Off to the left of the cones was a large tub of hot water where the chickens are immersed immediately after being killed. Scalding the bird for about a minute helps loosen the feathers. Right next to the scalder was a tub picker, a machine that rotates at high speed and has rubber fingers mounted on the interior of the tub. In about 30 seconds the speed and friction of the fingers results in a bird sans feathers. Then it’s time to eviscerate.
Yuck. This next step ranks up there with the killing cones. I’ll spare you too much detail but will say the process involves a pair of scissors, a knife, your hands, and a metal trough to collect, um, unwanted chicken parts. The eviscerating room is connected to the killing room by a small window where the birds are passed through.
If the guys in our group were squeamish about the task at hand they kept it amongst themselves. The five of us girls were pretty squeamish, except for Betty who has had more experience with this kind of thing. We made sure we went first.
Ben gave us a demonstration on how to pick up the bird, hold it upside down by its feet, and place it in a cone. Hanging on to the neck, he slit its throat with a knife and then continued to hold onto it for another minute or so allowing the chicken to “bleed-out”. Then it’s on to the scalder, etc.
I was jealous of Louise because she got to go first and get it over with. Jealous, that is, until she went to slit the throat. You can’t imagine what a tension-packed moment this is for the novice. Even if your favorite meal is coq au vin, when faced with a living animal and a knife in your hand, it’s the moment of truth. Just how much do you really love roasted chicken??
When Louise went to make her cut, little happened. She tried again and then again and finally accomplished the task. You couldn’t ask for a more decent, thoughtful man than Ben but geez, couldn’t he have sharpened the knives before we got there?! That produced a dicey moment for Louise but after a quick sharpening of the knives, this step was much easier for the rest of us.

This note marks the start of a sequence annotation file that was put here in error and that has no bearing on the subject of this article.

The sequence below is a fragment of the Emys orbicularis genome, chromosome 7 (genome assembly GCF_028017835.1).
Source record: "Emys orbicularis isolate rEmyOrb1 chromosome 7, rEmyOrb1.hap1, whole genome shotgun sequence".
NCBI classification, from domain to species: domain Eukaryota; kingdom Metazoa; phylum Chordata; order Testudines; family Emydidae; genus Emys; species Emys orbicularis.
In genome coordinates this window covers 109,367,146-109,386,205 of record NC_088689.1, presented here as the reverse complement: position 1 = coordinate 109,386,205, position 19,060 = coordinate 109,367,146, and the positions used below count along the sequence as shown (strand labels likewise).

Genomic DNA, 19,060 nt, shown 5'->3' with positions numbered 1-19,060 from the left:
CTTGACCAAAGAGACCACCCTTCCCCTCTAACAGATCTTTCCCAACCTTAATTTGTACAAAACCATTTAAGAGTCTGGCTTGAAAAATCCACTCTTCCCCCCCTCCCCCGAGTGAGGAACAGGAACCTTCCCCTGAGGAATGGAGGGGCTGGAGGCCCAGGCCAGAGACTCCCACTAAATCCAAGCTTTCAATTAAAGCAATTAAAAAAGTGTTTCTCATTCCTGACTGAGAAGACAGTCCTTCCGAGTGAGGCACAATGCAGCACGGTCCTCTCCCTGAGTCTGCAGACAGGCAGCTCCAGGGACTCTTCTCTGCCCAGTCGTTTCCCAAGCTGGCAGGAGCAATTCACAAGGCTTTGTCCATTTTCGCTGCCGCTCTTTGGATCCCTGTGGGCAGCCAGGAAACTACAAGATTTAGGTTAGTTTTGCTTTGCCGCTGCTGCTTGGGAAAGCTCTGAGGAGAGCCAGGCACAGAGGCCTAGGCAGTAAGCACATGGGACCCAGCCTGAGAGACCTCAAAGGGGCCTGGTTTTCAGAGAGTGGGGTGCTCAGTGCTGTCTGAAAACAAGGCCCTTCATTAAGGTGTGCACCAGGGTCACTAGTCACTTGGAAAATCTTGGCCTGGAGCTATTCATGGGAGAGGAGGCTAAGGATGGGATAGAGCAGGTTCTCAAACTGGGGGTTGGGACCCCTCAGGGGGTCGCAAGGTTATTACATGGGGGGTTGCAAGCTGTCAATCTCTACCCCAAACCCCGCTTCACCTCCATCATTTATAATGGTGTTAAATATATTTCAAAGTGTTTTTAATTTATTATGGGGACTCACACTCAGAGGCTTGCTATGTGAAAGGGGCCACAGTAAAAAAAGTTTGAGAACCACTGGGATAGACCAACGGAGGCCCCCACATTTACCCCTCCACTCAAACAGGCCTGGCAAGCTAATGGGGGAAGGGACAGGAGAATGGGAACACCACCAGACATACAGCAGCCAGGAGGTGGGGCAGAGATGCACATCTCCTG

In truth, I found watching other people slaughter their chickens harder than actually doing it myself. Once I committed myself to going through with it, I could focus on what needed to be done as well as making it the least traumatic as possible for my bird. Knowing nothing about chickens, in my mind I reasoned that meant being gentle when picking it up by its feet, not flinging it about before it got to the cone, and being quick with the cut. I doubt the bird was grateful for my care, but it made me feel better!
So the question is, if it bothered me so much, why do it? I certainly wasn’t required to kill a chicken as part of attending camp. But as a person with a greater than average interest in understanding how the food on my plate got there, I thought it important, when given the opportunity, to experience what it means to take a life for food.
There used to be a time when eating meat at a meal was considered a treat, not a given. I wasn’t always aware of this but the more I’ve learned, the more careful – and grateful - I’ve gotten about my meat intake.
I realize doing the actual killing is a bit extreme and if I never had to process another chicken in my life I wouldn’t complain. But I could do it again because it’s honest, and that’s what I’m interested in - honest, wholesome food.
After we finished, Ben wrapped up our visit by talking about how he deals with doing this for a living. For starters, he doesn’t enjoy it and never gets used to it. It is also only one job of many he has on the farm. The other six days of the week he spends outside caring for the animals. They have a good life! Processing is a necessary evil as long as we eat meat and poultry. I find it comforting to know there are places like the Garden of Spices that are responsible and humane.
Saturday, December 5, 2009
As much as I have talked about the importance of the animals’ diet and humane treatment, there is a third, critical factor in flavor: genetics. Jen and Mike raise only Large Black, Gloucestershire Old Spot, and Tamworth rare heritage breed pigs. It’s worth noting there is an important distinction between “heritage breeds” and “rare heritage breeds”.